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The death grip of hallmark holidays: Winter Solstice Reflections

This piece was originally written by Jessica Cudney in December 2019.

It’s one of my favorite times during the cycle of the year - the winter solstice and the darkening of the light. I honor this time of the year and feel the importance of attuning to earth’s calling to slow down, turn inward, and commune with the Great Mystery. As life is stripped of her outermost adornments, so too are we given the opportunity to look deeply into ourselves and into the heart of this season.

Heeding the call, we are asked to cleanse the bodymind of distractions and ways of being that no longer serve us. We are asked to strip away all that is unnecessary, all that is superfluous so that we may come into contact with something greater - our deeper natures and truths. Only when the fog has lifted will we be given new eyes to see.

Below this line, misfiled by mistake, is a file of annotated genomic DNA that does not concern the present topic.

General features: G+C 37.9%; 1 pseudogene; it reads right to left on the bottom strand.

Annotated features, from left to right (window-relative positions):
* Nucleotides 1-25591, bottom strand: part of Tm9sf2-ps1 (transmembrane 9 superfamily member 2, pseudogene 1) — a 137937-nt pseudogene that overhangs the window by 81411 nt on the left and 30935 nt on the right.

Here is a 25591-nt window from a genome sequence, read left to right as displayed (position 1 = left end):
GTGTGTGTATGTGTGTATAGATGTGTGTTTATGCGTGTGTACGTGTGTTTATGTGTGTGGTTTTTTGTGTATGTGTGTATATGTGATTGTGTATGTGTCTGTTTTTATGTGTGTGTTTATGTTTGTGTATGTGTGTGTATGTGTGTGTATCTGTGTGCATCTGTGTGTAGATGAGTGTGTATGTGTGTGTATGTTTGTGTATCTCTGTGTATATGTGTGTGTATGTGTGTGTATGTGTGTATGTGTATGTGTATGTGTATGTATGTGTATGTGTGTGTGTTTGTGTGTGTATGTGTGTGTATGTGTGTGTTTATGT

It is during this time when I feel closest to the wild and to the one who calls me by my real name. It is she who whispers to me in the dark and beckons me to follow. And yet, to hear her voice I must listen closely… intuitively. Listening with my inner ear requires an outer quieting. My pace must slow and shift from productive to creative movement, from doing to being. My quality of seeing must become relaxed and peripheral rather than focused and narrow.